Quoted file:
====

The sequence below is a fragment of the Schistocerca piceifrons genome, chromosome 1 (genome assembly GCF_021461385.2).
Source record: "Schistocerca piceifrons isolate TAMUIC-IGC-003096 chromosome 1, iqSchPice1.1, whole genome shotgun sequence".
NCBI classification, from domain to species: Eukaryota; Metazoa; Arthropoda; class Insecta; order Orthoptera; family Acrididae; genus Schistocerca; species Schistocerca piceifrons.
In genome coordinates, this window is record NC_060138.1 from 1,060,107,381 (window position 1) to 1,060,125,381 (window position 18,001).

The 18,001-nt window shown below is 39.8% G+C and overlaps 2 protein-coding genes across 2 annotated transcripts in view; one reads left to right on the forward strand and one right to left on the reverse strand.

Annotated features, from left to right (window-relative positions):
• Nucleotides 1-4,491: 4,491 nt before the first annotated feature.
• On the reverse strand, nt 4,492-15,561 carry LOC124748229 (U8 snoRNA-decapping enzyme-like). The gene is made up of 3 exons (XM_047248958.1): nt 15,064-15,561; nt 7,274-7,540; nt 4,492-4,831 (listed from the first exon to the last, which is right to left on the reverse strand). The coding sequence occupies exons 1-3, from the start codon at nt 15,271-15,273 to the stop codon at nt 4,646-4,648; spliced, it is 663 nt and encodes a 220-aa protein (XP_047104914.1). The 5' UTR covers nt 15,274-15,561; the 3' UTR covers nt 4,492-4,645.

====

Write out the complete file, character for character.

The sequence below is a fragment of the Schistocerca piceifrons genome, chromosome 1 (genome assembly GCF_021461385.2).
Source record: "Schistocerca piceifrons isolate TAMUIC-IGC-003096 chromosome 1, iqSchPice1.1, whole genome shotgun sequence".
NCBI classification, from domain to species: Eukaryota; Metazoa; Arthropoda; class Insecta; order Orthoptera; family Acrididae; genus Schistocerca; species Schistocerca piceifrons.
In genome coordinates, this window is record NC_060138.1 from 1,060,107,381 (window position 1) to 1,060,125,381 (window position 18,001).

The 18,001-nt window shown below is 39.8% G+C and overlaps 2 protein-coding genes across 2 annotated transcripts in view; one reads left to right on the forward strand and one right to left on the reverse strand.

Annotated features, from left to right (window-relative positions):
• Nucleotides 1-4,491: 4,491 nt before the first annotated feature.
• On the reverse strand, nt 4,492-15,561 carry LOC124748229 (U8 snoRNA-decapping enzyme-like). The gene is made up of 3 exons (XM_047248958.1): nt 15,064-15,561; nt 7,274-7,540; nt 4,492-4,831 (listed from the first exon to the last, which is right to left on the reverse strand). The coding sequence occupies exons 1-3, from the start codon at nt 15,271-15,273 to the stop codon at nt 4,646-4,648; spliced, it is 663 nt and encodes a 220-aa protein (XP_047104914.1). The 5' UTR covers nt 15,274-15,561; the 3' UTR covers nt 4,492-4,645.